Blog: The absolute latest random thoughts
Kari Byron news
09.2002 10.2002 11.2002 12.2002 01.2003 02.2003 03.2003 04.2003 05.2003 06.2003 07.2003 08.2003 09.2003 10.2003 11.2003 12.2003 01.2004 02.2004 03.2004 04.2004 05.2004 06.2004 07.2004 08.2004 09.2004 10.2004 11.2004 12.2004 01.2005 02.2005 03.2005 04.2005 05.2005 06.2005 07.2005 08.2005 09.2005 10.2005 11.2005 12.2005 01.2006 02.2006 03.2006 04.2006 05.2006 06.2006 07.2006 08.2006 09.2006 10.2006 11.2006 12.2006 04.2007 05.2007 06.2007 07.2007 08.2007 12.2007 01.2008 02.2008 05.2008 06.2008 07.2008 08.2008 12.2008 01.2009 02.2009 03.2009 04.2009 05.2009 06.2009 07.2009 09.2009 10.2009 11.2009 12.2009 01.2010 02.2010 03.2010 04.2010 05.2010 06.2010 07.2010 08.2010 09.2010 10.2010 11.2010 12.2010 01.2011 02.2011 03.2011 04.2011 05.2011 06.2011 07.2011 09.2011 10.2011 11.2011 12.2011 01.2012 02.2012 04.2012 07.2012 10.2012 11.2012 01.2013 02.2013 03.2013 05.2013 05.2014 06.2014 07.2014 12.2014 01.2015 02.2015 03.2015 06.2015 11.2015 02.2016 03.2016 04.2016 05.2016 06.2016 11.2016 04.2017 10.2017
11.02.2016In the world of social media management, sometimes you encounter people who don't quite get it. And that's OK. But sometimes you encounter the "collateral damage" that those people do. So, here's a brief Public Service Announcement on how Twitter blocking works, and might have unintended consequences for you and the people who rely on you.
Here's the background: I had seen an interesting exchange between two Ed Tech personalities: Shelly Terrell publicly complained that someone had @-messaged her (a public "nod" or "head's up" on Twitter and other social media platforms). She asked that they direct-message her instead.
That's a really odd thing to say.
Sure, you can use Twitter however you want to, but that's really not what it was designed for. Or, at least, it's unusual to complain that someone is using a key notification feature of it; @-messages were really early innovation and were quickly folded into the platform.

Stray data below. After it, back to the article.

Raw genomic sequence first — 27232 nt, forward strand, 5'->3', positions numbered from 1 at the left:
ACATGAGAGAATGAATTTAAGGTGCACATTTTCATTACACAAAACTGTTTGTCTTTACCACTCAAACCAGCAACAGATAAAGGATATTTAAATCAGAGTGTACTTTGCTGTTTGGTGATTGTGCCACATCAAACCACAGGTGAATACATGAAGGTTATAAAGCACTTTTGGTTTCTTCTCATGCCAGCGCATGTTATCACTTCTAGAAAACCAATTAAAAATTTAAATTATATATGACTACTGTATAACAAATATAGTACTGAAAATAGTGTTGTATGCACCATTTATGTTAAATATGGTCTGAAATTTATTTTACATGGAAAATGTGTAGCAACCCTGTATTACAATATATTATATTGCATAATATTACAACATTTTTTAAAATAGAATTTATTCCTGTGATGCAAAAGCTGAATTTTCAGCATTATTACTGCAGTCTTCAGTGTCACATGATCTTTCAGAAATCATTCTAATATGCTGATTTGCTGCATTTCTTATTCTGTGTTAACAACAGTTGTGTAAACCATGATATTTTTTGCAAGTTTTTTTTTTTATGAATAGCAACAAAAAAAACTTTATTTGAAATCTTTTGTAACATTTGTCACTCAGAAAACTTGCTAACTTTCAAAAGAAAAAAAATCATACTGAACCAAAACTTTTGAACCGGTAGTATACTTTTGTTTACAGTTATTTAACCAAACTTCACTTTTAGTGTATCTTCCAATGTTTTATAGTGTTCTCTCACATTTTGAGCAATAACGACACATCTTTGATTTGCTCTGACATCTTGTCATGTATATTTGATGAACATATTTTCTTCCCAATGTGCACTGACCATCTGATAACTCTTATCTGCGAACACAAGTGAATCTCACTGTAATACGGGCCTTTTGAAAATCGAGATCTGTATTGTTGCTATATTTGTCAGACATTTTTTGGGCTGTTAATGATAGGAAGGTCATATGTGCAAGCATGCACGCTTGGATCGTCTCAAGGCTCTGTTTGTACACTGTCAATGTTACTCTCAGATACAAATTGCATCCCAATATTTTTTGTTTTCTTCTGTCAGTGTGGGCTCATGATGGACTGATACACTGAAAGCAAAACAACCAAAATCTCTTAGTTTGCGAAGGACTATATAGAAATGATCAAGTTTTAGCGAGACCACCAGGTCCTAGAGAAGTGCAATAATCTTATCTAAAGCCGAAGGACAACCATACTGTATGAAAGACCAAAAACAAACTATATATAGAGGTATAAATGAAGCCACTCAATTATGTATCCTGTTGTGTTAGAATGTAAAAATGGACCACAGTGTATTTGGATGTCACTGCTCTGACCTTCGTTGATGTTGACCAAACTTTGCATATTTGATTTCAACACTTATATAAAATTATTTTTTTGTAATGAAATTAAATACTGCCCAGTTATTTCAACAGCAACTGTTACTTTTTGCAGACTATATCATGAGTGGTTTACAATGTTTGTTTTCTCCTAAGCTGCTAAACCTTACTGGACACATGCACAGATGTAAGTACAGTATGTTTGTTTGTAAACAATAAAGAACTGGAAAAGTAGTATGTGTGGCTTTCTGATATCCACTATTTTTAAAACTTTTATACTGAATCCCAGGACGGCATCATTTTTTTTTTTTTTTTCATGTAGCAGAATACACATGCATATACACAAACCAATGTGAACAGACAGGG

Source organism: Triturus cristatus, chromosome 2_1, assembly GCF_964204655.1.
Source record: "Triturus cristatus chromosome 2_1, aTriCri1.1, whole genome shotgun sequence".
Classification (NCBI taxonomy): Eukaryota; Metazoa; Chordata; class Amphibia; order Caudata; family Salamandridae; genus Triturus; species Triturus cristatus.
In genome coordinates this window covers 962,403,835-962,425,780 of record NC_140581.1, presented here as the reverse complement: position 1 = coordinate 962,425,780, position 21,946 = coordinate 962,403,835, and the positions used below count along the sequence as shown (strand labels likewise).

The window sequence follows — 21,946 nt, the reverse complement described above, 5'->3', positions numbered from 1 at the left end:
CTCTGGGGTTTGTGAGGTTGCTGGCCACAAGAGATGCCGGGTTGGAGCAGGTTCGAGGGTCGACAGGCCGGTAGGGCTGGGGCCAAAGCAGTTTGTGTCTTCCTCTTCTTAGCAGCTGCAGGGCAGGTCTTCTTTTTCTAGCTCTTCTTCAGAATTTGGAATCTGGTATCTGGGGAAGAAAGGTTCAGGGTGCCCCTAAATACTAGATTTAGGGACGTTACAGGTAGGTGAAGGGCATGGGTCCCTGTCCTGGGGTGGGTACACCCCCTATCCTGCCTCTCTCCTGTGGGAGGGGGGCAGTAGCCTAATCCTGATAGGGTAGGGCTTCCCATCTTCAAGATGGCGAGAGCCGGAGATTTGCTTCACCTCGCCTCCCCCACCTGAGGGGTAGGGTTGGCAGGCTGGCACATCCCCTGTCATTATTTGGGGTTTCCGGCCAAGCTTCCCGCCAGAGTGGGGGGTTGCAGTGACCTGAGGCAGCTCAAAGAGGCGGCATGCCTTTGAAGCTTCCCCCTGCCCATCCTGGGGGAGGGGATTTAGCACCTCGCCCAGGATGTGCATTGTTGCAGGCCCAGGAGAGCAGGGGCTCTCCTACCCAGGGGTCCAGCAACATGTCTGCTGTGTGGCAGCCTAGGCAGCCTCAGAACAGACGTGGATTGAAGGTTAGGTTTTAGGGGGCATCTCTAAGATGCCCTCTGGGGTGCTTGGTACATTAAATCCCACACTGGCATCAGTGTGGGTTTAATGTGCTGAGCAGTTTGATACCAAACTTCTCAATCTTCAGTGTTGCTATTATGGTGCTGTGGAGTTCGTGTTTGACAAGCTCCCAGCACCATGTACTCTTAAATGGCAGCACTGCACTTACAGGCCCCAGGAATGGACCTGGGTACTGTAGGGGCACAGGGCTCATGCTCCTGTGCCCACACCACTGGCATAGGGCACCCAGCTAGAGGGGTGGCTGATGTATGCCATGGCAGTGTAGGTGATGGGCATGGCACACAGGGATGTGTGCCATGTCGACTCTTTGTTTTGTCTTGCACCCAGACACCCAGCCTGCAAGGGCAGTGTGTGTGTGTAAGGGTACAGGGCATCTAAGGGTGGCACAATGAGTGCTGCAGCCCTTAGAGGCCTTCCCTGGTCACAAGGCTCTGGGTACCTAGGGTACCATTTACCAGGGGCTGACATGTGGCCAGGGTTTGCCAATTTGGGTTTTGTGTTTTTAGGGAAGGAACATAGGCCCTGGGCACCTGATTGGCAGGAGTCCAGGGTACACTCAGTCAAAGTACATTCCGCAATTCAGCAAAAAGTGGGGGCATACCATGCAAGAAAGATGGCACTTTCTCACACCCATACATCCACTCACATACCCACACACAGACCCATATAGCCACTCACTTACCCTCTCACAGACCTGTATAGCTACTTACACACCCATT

Since Twitter is a public forum, and is designed to be public, and this was a strange conversation to be having in public, I thought it was worth a mention:
Eric M. Larson (@emlarson)
It was just a throwaway Tweet, I didn't give a second thought.
This morning, I encountered a tweet about a conference. Actually, it was a retweet about a conference, thanks to SimpleK12. And the strange thing was that the tweet content showed up as "This Tweet is unavailable."
That stands out as unusual.
So I clicked through, and it turns out that Tarrell blocked me.
"Blocking" on Twitter is much more aggressive than "Muting". If you got tired of seeing my tweets related to Richard Marx, for totally-not-quite hypothetical example, you could "mute" me and I simply wouldn't show up in your feed. It controls what you see. But a "block" actually prevents any contact, including the fact that the blocked person can't see anything that you post.
But there are two problems with that.
The first is that a blocked person can totally see everything that you post, simply by not being logged in to Twitter. Unless you have a private Twitter feed, which means you're using Twitter in a sanctioned but totally different way than the public stream it was built to be, blocking doesn't make any sense. It's a placebo against bullying and harassment, but there are plenty of other options to engage in bullying and harassing if someone's stream is public.
The bigger issue in this case is that the block will follow down a re-tweet path, and people who retweet you might not even have their tweets displayed to people they intend.
Let me explain.
Terrell is keynoting a conference. SimpleK12 mentioned that in their Tweet and linked to it, but Twitter couldn't display Terrell's content to me (because she blocked me, and that's what blocks do), so I got the "This Tweet is unavailable."
But what the conference host might not realize is that their re-Tweets of Terrell aren't even visible to those in their target audience (me) if Terrell has blocked them.
"Really? No way!" Yup.
Here's an example. Here's what they are recent tweets look like to those who haven't offended or antagonized Terrell:
That's since looking Tweet! Good headline, promotes Routledge, tells me Shelley Sanchez is the keynote speaker. Well done!
But that's not what I see. What I see is:
Without knowing enough about Twitter to know how its Blocking feature works, that just looks... Broken? Incompetent? Expired? Cancelled?
It certainly doesn't get my attention or encourage me to spread the word about the conference.
This doesn't affect me in the least (if it weren't for scheduling conflict, I still couldn't attend this particular conference in Ontario because I don't have a current passport), but most conference organizers wouldn't opt to hire a keynote speaker who has a propensity for running around trying to throw hoods over potential attendees' heads.
So, how do you fix this? Two things:
1) Choose keynote speakers with a social media persona that works for your goals, not against them.
2) Screenshot valuable content and include as a photo, not merely as a retweet, so that your post has a visual element that carries through to your readers regardless of other users' account settings.
emlarson.com: Home | Blog| Work | Tech | Life | Lord | Play | Mail
Entire site contents Copyright © 2000-2005 Eric M. Larson
All rights reserved, please don't steal my stuff, etc. etc. etc.